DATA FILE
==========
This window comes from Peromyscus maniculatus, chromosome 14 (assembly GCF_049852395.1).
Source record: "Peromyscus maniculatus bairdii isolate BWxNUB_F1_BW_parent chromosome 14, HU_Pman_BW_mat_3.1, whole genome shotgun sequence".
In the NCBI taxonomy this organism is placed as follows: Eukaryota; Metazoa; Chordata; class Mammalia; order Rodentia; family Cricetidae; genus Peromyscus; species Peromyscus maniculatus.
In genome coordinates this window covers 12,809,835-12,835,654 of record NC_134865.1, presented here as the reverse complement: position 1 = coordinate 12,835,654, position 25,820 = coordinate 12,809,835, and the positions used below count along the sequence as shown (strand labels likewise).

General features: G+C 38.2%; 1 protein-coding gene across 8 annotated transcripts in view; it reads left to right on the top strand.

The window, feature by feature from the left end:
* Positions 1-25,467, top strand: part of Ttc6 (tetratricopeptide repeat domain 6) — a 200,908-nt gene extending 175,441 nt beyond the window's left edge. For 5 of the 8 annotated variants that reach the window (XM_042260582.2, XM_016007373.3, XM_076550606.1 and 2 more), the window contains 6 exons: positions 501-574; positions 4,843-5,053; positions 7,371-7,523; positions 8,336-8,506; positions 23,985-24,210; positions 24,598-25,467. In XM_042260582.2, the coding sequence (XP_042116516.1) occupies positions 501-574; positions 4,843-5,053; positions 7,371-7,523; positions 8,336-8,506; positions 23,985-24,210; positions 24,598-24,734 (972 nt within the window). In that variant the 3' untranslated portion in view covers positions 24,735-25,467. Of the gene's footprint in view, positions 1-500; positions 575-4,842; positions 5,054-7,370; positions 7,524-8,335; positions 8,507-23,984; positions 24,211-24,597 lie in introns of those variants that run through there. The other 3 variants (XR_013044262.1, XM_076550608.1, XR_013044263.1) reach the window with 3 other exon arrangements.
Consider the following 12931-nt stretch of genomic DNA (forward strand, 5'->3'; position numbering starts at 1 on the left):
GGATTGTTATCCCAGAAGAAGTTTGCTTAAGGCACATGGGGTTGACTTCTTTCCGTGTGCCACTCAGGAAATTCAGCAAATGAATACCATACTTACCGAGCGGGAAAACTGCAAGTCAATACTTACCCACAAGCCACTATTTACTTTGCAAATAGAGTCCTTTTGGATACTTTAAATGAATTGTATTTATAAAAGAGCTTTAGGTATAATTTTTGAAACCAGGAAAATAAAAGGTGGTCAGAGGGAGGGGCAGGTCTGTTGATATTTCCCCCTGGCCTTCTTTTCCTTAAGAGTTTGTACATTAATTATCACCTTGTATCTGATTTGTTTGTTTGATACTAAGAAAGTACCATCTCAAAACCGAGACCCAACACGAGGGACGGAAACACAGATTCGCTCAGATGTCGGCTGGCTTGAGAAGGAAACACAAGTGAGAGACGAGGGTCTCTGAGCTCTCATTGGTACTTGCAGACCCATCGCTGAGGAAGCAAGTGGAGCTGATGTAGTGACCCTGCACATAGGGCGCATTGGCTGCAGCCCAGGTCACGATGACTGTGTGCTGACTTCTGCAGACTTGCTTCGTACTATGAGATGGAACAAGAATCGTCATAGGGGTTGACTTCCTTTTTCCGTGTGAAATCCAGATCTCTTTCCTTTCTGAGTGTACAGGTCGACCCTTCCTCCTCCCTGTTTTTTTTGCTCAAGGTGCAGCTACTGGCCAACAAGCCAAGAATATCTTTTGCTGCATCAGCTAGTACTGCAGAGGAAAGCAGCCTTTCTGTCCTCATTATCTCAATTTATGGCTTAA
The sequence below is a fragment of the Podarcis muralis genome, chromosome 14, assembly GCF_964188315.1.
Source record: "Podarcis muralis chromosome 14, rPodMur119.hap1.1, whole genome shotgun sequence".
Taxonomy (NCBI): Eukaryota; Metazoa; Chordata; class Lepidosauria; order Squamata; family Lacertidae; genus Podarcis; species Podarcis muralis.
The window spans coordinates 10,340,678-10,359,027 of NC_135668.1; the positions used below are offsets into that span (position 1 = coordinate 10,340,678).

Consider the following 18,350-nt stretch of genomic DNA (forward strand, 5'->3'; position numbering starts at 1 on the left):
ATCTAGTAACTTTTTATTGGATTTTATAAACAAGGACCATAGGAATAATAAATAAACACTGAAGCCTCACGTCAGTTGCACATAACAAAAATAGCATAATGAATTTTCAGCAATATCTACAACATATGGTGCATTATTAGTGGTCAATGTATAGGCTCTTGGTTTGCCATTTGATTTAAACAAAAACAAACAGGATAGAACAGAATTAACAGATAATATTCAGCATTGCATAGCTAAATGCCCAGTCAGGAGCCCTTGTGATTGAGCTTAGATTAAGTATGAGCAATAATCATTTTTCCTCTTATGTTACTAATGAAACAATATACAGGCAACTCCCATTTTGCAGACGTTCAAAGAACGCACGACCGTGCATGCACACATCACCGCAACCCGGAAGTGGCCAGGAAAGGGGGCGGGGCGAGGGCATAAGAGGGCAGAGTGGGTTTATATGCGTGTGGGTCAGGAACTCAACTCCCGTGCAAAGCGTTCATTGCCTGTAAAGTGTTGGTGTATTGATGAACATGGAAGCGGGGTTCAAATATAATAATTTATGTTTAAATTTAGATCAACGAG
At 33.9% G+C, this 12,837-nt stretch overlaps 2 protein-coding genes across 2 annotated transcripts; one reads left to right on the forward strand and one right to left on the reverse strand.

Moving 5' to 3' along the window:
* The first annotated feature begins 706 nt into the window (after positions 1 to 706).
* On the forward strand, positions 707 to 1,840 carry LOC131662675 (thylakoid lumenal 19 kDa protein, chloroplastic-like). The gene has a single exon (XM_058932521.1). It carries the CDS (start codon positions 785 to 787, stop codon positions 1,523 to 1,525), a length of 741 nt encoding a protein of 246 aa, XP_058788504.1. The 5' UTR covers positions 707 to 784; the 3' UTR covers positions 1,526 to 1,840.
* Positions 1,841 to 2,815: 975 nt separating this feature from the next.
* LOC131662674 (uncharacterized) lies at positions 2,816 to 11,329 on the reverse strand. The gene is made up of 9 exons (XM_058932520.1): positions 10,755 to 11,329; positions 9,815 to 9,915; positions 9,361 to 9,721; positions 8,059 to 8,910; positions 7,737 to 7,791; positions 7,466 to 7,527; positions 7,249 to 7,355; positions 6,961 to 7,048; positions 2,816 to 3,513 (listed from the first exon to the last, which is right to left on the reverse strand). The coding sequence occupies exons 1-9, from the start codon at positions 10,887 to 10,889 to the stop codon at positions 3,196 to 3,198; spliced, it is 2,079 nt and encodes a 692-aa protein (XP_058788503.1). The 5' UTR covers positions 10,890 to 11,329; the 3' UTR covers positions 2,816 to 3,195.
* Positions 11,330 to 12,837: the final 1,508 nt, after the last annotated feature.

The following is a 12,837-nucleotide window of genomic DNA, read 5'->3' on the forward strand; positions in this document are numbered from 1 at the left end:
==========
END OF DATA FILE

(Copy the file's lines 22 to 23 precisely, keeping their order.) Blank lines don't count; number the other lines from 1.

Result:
* Positions 11,330 to 12,837: the final 1,508 nt, after the last annotated feature.

The following is a 12,837-nucleotide window of genomic DNA, read 5'->3' on the forward strand; positions in this document are numbered from 1 at the left end: